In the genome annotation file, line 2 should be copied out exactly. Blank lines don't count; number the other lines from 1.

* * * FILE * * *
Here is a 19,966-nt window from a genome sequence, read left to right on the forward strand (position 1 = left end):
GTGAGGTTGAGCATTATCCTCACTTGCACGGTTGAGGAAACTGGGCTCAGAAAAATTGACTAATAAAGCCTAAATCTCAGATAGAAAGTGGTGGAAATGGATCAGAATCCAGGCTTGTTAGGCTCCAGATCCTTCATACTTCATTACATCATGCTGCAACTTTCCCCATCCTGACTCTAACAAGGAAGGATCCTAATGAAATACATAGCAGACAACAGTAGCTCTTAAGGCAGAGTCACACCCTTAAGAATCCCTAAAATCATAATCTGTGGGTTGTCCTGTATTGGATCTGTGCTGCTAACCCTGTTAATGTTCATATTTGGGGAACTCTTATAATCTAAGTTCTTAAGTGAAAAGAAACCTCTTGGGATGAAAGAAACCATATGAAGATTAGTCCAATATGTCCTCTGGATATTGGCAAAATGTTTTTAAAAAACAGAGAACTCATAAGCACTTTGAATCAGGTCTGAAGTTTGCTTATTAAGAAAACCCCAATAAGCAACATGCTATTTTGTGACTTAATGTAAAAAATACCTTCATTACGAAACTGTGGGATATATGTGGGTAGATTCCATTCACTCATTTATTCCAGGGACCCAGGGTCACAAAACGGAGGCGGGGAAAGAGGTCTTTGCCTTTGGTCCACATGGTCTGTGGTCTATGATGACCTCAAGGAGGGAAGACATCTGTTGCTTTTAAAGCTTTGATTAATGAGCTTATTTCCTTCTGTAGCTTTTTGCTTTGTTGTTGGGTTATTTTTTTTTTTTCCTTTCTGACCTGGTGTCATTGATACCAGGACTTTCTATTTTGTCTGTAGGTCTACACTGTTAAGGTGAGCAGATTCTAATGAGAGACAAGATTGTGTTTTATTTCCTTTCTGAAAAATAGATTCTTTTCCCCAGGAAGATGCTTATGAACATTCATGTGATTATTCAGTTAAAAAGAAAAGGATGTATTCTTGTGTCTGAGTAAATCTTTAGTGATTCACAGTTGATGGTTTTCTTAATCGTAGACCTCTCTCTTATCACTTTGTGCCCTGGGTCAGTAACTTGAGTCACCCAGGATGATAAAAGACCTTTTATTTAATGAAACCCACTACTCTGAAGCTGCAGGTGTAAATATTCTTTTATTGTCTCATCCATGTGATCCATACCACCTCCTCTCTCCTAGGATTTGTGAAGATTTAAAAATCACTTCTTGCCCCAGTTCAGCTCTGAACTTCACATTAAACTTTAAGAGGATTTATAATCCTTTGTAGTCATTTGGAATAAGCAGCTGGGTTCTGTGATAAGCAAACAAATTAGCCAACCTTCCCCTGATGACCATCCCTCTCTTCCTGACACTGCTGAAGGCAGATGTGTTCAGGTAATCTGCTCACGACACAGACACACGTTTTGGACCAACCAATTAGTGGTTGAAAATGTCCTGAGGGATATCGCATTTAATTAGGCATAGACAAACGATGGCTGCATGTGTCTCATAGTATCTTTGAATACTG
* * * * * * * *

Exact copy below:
GTGAGGTTGAGCATTATCCTCACTTGCACGGTTGAGGAAACTGGGCTCAGAAAAATTGACTAATAAAGCCTAAATCTCAGATAGAAAGTGGTGGAAATGGATCAGAATCCAGGCTTGTTAGGCTCCAGATCCTTCATACTTCATTACATCATGCTGCAACTTTCCCCATCCTGACTCTAACAAGGAAGGATCCTAATGAAATACATAGCAGACAACAGTAGCTCTTAAGGCAGAGTCACACCCTTAAGAATCCCTAAAATCATAATCTGTGGGTTGTCCTGTATTGGATCTGTGCTGCTAACCCTGTTAATGTTCATATTTGGGGAACTCTTATAATCTAAGTTCTTAAGTGAAAAGAAACCTCTTGGGATGAAAGAAACCATATGAAGATTAGTCCAATATGTCCTCTGGATATTGGCAAAATGTTTTTAAAAAACAGAGAACTCATAAGCACTTTGAATCAGGTCTGAAGTTTGCTTATTAAGAAAACCCCAATAAGCAACATGCTATTTTGTGACTTAATGTAAAAAATACCTTCATTACGAAACTGTGGGATATATGTGGGTAGATTCCATTCACTCATTTATTCCAGGGACCCAGGGTCACAAAACGGAGGCGGGGAAAGAGGTCTTTGCCTTTGGTCCACATGGTCTGTGGTCTATGATGACCTCAAGGAGGGAAGACATCTGTTGCTTTTAAAGCTTTGATTAATGAGCTTATTTCCTTCTGTAGCTTTTTGCTTTGTTGTTGGGTTATTTTTTTTTTTTCCTTTCTGACCTGGTGTCATTGATACCAGGACTTTCTATTTTGTCTGTAGGTCTACACTGTTAAGGTGAGCAGATTCTAATGAGAGACAAGATTGTGTTTTATTTCCTTTCTGAAAAATAGATTCTTTTCCCCAGGAAGATGCTTATGAACATTCATGTGATTATTCAGTTAAAAAGAAAAGGATGTATTCTTGTGTCTGAGTAAATCTTTAGTGATTCACAGTTGATGGTTTTCTTAATCGTAGACCTCTCTCTTATCACTTTGTGCCCTGGGTCAGTAACTTGAGTCACCCAGGATGATAAAAGACCTTTTATTTAATGAAACCCACTACTCTGAAGCTGCAGGTGTAAATATTCTTTTATTGTCTCATCCATGTGATCCATACCACCTCCTCTCTCCTAGGATTTGTGAAGATTTAAAAATCACTTCTTGCCCCAGTTCAGCTCTGAACTTCACATTAAACTTTAAGAGGATTTATAATCCTTTGTAGTCATTTGGAATAAGCAGCTGGGTTCTGTGATAAGCAAACAAATTAGCCAACCTTCCCCTGATGACCATCCCTCTCTTCCTGACACTGCTGAAGGCAGATGTGTTCAGGTAATCTGCTCACGACACAGACACACGTTTTGGACCAACCAATTAGTGGTTGAAAATGTCCTGAGGGATATCGCATTTAATTAGGCATAGACAAACGATGGCTGCATGTGTCTCATAGTATCTTTGAATACTG